William Faulkner's novel, As I Lay Dying is the story of one family's experiences of the death of their mother and wife, Addie Bundren, and the experiences the family members go through in an attempt to fulfill what they think is a simple wish she had for her funeral arrangements. Addie Bundren's dying wish is to return to her homeland of Jefferson, where she grew up to be buried with "her people" as William Faulkner says in the opening of As I Lay Dying.
Faulkner's novel is set over a six day period in the state of Mississippi that starts in the mythical county of Yoknapatawpha County. The Yoknapatawpha County referred to in William Faulkner's As I Lay Dying is "closely modeled on Lafayette County, Mississippi and both the real and fictional counties are roughly bounded on the northeast by the Tallahatchie River; in the fictional county the Yocana River to the south is named the Yoknapatawpha" Tuck, 1.
Tuck refers to this land that to as "William Faulkner's mythical kingdom is situated in northern Mississippi" and is the setting for several of his novels including As I Lay Dying Tuck, 1. This land is also the land that William Faulkner calls home therefore his familiarity with the layout and the population helps Faulkner add a great amount of detail to his novels that adds color and imagery to his novels that helps the reader in imagining and setting the scene while adding to the plot of the story.
Volpe, This is because of the different styles of narration used by the many different narrators in As I Lay Dying. Matter of fact there are fifteen different narrators in the novel As I Lay Dying help tell the story. However, before analyzing his traits and behavior, it is necessary to say a couple of words about the content of the novel. The story takes place in the little county called Yoknapatawpha, where a very poor rural family is getting ready for the death of their mother, — Addie.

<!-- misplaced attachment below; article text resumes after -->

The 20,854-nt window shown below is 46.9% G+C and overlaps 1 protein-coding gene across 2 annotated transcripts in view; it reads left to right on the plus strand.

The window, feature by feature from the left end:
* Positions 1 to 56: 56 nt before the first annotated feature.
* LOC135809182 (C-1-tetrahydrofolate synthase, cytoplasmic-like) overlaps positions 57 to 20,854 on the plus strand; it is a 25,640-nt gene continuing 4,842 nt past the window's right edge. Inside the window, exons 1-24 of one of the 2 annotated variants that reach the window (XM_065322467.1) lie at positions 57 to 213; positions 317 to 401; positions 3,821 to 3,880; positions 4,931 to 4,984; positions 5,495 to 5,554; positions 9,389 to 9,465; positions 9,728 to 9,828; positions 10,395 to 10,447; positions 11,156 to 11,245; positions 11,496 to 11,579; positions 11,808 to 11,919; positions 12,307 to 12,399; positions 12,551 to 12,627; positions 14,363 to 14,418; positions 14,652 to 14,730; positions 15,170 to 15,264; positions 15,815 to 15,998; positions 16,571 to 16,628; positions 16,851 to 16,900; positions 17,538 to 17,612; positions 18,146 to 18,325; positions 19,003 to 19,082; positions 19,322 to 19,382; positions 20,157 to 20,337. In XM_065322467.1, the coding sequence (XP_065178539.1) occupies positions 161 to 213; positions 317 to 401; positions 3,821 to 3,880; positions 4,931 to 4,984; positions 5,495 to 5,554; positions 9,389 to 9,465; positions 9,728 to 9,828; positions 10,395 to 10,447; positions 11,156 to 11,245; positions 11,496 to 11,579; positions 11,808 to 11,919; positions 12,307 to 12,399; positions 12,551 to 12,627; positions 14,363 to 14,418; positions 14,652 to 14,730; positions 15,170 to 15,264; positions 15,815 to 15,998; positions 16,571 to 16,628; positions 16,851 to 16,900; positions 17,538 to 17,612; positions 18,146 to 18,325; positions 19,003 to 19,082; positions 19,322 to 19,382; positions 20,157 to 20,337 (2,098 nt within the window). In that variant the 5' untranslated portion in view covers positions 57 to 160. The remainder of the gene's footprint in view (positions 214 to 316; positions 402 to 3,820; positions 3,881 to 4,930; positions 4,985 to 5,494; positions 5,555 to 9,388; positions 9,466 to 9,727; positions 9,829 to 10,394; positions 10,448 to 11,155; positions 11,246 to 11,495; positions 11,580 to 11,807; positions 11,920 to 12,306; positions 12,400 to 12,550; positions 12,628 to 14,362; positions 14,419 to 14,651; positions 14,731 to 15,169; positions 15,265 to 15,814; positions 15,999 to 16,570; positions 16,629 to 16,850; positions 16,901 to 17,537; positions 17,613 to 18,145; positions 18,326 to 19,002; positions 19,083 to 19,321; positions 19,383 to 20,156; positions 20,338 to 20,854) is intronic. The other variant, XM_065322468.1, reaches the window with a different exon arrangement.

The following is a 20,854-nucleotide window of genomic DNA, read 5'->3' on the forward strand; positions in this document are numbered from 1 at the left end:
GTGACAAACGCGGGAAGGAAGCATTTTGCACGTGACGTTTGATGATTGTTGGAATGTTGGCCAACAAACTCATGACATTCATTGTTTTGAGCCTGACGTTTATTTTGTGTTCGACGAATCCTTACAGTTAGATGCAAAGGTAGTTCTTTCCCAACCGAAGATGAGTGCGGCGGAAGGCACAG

Being very ill, the women are expected to die in the nearest future, and for this reason, her oldest son Cash is making a coffin for her, which happens right in front of her bedroom window. Their journey starts with some absurd events, as such when Vardaman, the youngest child in the family, trying to make holes in the coffin injures the face of his mother.
During the trip to Jefferson, all members of Bundren family seem to care very little about the death of Addie, because Anse is more concerned with the future purchase of false teeth, and the only daughter of Bundrens is trying to buy some medicine to abort her undesirable pregnancy. Only Darl Bundren seems to care about the real purpose of their journey — burial of his mother. Darl Bundren is the brightest character in the novel, whom the readers meet more often than others, as he narrates the story in nineteen sections of the novel.
However, the other members of the family seem rather comfortable with it. Darl is depicted to be not very communicative, but very sensitive and intelligent because he is the only one who knows about the pregnancy of his sister and the fact that his brother Jewel is illegitimate. When Dewey Dell realizes that Darl is aware of her secret pregnancy, she is the first one to deliver up her brother to the people from the asylum after the arson.
Darl Bundren is disturbed by the death of his mother more than other members of the family.